Hollywood took time out from its busy schedule to tout its economic impact last week, hoping to convince any recalcitrant government agencies out there that the entertainment industry is indeed a bulwark of the state and local economy.

At news conferences in Universal City and Sacramento, the Motion Picture Association of America released a 44-page study concluding that film, television and commercial production generated $27.5 billion in economic activity for the state in 1996 $25.6 billion of that coming from L.A. County.

That's up from the 1992 mark of $16.3 billion statewide and $15 billion locally, the MPAA said.

Economists and government officials don't dispute the fact that show business is a big deal in California. So what's the reason for the study?

Industry officials acknowledge that most cities have become less restrictive toward TV and film production. But there are still some pockets of resistance, according to Mike Bobenko, senior vice president for the Los Angeles Entertainment Industry Development Council.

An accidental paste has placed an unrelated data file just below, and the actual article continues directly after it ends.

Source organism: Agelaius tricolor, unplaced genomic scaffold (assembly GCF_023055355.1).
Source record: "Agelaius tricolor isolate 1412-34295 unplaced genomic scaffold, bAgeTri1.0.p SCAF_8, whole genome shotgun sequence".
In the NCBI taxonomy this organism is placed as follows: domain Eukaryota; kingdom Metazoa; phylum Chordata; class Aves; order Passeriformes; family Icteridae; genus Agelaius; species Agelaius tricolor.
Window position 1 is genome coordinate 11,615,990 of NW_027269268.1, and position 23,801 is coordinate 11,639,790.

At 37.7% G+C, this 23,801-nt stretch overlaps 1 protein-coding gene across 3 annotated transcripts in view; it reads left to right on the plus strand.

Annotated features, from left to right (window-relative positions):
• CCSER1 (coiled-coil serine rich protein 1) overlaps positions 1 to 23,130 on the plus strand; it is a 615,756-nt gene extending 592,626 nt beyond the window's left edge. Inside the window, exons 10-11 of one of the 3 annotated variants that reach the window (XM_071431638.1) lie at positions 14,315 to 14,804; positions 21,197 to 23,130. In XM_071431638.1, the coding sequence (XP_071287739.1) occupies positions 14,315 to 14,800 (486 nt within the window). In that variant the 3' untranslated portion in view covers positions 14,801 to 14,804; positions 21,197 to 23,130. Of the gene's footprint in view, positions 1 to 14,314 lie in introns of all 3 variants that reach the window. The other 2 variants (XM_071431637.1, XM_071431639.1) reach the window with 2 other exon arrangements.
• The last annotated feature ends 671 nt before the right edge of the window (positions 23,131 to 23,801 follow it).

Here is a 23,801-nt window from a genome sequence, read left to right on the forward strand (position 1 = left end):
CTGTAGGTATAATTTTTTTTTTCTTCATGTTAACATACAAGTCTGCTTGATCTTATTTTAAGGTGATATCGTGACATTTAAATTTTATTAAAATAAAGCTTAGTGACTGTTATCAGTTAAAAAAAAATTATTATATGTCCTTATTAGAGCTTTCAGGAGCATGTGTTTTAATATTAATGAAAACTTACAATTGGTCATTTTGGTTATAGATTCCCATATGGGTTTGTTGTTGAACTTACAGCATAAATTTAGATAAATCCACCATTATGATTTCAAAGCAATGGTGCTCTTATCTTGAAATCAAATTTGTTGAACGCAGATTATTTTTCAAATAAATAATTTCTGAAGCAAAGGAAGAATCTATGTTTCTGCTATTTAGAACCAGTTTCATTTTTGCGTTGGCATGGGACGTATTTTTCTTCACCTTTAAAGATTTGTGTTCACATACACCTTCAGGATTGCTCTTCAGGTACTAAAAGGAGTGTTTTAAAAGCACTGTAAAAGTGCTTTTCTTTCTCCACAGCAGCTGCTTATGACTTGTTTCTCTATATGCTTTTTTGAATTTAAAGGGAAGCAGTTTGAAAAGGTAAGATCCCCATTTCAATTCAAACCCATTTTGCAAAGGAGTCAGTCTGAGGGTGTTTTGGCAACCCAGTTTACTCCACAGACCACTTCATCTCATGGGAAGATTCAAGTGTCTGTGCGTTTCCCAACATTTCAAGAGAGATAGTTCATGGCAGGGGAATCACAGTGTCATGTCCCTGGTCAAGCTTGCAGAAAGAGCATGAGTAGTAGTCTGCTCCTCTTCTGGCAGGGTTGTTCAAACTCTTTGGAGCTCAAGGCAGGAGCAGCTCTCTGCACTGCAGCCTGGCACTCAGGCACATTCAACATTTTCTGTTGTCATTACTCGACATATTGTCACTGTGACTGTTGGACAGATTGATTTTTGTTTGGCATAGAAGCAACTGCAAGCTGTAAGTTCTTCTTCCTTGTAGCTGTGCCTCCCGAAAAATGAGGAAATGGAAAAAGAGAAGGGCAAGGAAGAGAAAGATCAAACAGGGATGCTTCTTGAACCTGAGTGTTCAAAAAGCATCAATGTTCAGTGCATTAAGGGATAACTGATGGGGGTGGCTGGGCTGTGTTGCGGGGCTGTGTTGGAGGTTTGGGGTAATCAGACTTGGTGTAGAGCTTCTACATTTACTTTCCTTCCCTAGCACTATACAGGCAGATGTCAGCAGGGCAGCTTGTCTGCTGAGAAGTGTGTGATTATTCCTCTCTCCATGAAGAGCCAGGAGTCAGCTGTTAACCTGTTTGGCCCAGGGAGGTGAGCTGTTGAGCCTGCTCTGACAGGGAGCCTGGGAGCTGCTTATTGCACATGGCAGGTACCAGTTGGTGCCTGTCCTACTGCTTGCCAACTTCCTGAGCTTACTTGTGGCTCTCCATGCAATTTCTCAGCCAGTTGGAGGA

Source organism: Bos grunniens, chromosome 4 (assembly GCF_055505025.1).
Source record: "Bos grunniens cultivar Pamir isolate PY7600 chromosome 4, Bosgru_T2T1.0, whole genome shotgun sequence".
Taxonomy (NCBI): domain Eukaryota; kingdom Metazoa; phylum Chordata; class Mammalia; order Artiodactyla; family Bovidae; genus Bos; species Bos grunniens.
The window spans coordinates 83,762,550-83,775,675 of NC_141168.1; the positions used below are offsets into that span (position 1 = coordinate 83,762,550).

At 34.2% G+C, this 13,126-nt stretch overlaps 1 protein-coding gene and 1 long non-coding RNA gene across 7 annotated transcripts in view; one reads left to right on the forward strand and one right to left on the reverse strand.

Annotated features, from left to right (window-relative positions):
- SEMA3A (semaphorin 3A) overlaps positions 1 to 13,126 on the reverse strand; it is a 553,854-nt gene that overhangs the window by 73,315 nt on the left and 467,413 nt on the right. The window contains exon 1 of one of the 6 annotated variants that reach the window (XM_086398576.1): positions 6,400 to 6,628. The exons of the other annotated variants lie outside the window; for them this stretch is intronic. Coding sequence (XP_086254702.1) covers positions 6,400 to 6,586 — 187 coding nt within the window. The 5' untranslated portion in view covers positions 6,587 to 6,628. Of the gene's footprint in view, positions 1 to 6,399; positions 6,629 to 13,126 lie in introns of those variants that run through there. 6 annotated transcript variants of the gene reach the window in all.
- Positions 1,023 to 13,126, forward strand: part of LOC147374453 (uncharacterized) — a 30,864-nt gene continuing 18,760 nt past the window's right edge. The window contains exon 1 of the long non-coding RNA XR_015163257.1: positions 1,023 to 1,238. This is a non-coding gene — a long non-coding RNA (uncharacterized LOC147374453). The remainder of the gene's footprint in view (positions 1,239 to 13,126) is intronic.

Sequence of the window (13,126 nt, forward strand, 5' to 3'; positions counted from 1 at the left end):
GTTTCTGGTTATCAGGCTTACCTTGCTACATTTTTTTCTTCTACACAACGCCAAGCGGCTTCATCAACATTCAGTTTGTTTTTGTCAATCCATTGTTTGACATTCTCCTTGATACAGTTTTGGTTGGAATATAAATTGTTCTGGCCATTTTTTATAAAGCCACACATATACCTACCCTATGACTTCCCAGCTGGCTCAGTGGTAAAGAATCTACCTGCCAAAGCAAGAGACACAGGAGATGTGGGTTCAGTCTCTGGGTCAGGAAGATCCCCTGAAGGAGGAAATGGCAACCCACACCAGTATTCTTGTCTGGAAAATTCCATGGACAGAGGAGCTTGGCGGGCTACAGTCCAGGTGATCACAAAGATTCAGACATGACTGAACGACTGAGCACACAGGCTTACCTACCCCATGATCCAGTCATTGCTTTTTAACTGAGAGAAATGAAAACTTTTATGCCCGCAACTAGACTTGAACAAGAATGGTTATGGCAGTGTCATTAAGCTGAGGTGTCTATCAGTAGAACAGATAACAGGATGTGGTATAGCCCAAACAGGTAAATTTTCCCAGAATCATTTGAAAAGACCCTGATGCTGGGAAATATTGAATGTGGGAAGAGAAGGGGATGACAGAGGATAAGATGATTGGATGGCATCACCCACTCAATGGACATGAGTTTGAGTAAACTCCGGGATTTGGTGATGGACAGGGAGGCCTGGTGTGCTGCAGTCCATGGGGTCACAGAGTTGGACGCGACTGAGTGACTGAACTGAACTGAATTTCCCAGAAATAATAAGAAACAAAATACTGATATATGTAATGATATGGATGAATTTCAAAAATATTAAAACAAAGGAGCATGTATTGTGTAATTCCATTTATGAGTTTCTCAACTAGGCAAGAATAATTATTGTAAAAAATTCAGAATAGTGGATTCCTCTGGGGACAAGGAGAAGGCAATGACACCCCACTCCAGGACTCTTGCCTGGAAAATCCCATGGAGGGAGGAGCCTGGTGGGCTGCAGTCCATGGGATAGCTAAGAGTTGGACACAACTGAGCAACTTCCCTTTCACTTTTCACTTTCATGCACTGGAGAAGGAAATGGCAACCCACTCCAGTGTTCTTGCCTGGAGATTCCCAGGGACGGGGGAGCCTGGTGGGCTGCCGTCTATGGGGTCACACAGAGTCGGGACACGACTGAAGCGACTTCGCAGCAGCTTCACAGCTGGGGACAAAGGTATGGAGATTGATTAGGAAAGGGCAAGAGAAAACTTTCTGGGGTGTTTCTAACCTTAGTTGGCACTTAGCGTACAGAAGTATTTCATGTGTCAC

Among them are Malibu and Beverly Hills, although the latter has recently become more permissive, he said.

MPAA President Jack Valenti also said it was important for the industry to arm itself with data in the event its importance is ever questioned.

"We are talking about a business that is extremely important to the economy of this state," Valenti said, "and lawmakers and people in government should know this."

The study disclosed that 226,000 Californians are employed in the production of movies, television and commercials, up from 164,000 in 1992. There are another 250,000 workers who are employed indirectly in jobs related to entertainment production, according to the study.

"The average production job pays $53,000 annually, which is amongst the highest salaries in the nation and 70 percent higher that the average wage in California," Valenti said.

The surge of Hollywood, the survey said, was caused by the increased demand for film and television programming here and abroad. The creation of new broadcast outlets, cable and satellite delivery, and the building of multiplex theaters has also spurred the economic growth.

The message to politicians, Valenti said, is simple: "If you want to generate more activity, do like Nordstrom: Be nice to your consumer. Service them and make it easier to film."

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